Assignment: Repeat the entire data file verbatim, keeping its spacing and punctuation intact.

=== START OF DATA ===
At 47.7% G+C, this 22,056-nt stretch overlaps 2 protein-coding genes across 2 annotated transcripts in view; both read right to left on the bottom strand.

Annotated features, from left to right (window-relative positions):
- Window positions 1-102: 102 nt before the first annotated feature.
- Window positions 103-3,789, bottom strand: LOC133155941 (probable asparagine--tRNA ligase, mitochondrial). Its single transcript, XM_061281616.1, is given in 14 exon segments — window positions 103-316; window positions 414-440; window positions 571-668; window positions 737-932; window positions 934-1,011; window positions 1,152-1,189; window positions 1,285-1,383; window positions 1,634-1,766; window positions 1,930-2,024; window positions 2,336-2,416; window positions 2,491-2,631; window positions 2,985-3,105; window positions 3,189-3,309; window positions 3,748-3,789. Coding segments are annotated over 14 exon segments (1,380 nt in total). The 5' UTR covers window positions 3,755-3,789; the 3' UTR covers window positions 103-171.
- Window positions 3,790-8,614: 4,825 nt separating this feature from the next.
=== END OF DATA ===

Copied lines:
At 47.7% G+C, this 22,056-nt stretch overlaps 2 protein-coding genes across 2 annotated transcripts in view; both read right to left on the bottom strand.

Annotated features, from left to right (window-relative positions):
- Window positions 1-102: 102 nt before the first annotated feature.
- Window positions 103-3,789, bottom strand: LOC133155941 (probable asparagine--tRNA ligase, mitochondrial). Its single transcript, XM_061281616.1, is given in 14 exon segments — window positions 103-316; window positions 414-440; window positions 571-668; window positions 737-932; window positions 934-1,011; window positions 1,152-1,189; window positions 1,285-1,383; window positions 1,634-1,766; window positions 1,930-2,024; window positions 2,336-2,416; window positions 2,491-2,631; window positions 2,985-3,105; window positions 3,189-3,309; window positions 3,748-3,789. Coding segments are annotated over 14 exon segments (1,380 nt in total). The 5' UTR covers window positions 3,755-3,789; the 3' UTR covers window positions 103-171.
- Window positions 3,790-8,614: 4,825 nt separating this feature from the next.